Indigenous American languages
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Native American Pumpkin Mythology
Pumpkins are technically a type of squash and are considered as such by some Native American tribes,
where pumpkins were grown alongside corn and beans as one of the mythological Three Sisters of
agriculture. Pumpkins are one of the earliest known food crops in the Americas, with ancient containers of
stored pumpkin seeds from Mexico dating back as far as 7000 BC. Pumpkin flesh and seeds were both popular
food items among many Native American tribes. Pumpkins were especially important to the diet of the
Tohono O'Odham people, who ground pumpkin seeds into flour and mixed it with corn meal to make flavorful
breads. Some Mexican tribes believe pumpkin seeds give exceptional energy and endurance to the people that
eat them, and the Cocopa tribe of Arizona considers pumpkin seeds protection against the cold.
Pumpkins are also a clan symbol in some Native American cultures. Tribes with Pumpkin Clans include the Navajo,
Hopi, and Pueblo tribes. Some Pueblo tribes also have a Pumpkin Flower Dance
among their tribal dance traditions.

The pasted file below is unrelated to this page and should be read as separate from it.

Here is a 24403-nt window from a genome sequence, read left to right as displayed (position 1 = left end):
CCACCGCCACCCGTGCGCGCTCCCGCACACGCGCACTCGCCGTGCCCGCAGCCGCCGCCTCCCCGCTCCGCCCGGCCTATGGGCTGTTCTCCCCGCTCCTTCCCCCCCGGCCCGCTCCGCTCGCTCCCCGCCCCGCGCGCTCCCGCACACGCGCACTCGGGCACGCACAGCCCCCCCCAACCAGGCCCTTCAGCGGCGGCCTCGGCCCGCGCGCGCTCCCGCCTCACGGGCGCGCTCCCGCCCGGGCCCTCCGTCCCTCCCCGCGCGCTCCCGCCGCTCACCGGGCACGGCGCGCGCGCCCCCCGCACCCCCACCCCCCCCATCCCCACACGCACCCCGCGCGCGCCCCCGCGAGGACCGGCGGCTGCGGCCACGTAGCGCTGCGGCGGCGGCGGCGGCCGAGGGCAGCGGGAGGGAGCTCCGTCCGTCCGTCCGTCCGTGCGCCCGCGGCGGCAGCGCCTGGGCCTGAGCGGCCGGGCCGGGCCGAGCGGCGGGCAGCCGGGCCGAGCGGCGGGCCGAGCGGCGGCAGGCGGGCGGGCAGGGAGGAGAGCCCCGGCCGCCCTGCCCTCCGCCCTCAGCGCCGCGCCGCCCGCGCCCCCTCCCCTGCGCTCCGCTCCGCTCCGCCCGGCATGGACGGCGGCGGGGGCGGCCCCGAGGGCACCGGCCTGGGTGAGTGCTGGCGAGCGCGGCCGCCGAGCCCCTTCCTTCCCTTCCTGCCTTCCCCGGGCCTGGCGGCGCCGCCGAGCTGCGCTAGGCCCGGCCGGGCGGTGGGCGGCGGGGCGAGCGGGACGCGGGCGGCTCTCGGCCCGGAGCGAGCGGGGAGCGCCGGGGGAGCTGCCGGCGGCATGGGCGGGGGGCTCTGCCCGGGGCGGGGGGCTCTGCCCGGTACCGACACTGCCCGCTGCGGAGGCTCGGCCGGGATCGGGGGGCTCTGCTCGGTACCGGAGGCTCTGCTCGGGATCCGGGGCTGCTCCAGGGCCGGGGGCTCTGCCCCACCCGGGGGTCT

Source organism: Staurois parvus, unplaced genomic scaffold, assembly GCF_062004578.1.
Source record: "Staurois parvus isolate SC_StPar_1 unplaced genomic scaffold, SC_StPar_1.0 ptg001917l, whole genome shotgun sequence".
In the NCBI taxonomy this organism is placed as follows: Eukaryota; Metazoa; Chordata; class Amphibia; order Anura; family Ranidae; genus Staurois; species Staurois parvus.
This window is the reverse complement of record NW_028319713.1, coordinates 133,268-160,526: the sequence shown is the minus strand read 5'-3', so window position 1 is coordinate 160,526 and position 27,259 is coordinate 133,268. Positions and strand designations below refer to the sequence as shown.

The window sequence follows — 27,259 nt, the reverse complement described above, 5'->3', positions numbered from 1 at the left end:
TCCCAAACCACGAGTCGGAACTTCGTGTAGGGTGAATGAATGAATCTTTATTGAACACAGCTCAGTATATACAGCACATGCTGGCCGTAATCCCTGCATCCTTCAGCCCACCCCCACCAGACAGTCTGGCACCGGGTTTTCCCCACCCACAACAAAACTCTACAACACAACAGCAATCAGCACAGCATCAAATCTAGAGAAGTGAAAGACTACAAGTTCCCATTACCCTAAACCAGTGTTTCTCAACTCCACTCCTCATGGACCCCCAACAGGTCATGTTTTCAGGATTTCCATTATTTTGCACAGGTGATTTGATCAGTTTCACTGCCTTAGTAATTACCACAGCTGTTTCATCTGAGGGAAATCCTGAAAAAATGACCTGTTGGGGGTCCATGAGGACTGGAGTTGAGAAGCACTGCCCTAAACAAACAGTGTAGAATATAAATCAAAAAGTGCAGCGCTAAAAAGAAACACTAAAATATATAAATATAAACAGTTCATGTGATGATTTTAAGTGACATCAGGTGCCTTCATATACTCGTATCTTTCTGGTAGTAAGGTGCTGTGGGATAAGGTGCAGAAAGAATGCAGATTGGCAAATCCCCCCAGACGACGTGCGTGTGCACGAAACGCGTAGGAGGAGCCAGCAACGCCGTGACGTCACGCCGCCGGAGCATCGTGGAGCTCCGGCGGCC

Native American Legends About Pumpkins
Huron Creation Myth:
Huron Indian tale about the origin of pumpkins, corn and beans.
Recommended Books of Pumpkin Stories from Native American Myth and Legend
Princess Scargo and the Birthday Pumpkin:
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Children's book illustrating a Native American pumpkin story of New England.
The Sun's Daughter:
Picture book for kids based on an Iroquois legend about the three sisters Maize, Red Bean, and Pumpkin.
Native Plant Stories:
Excellent collection of Native American folklore about plants, by Abenaki storyteller Joseph Bruchac.
Buffalo Bird Woman's Garden:
Interesting book about Native American farming traditions narrated by a Hidatsa woman.
Native American Food Plants:
Comprehensive book on the names and traditional uses of food plants throughout Native North America.
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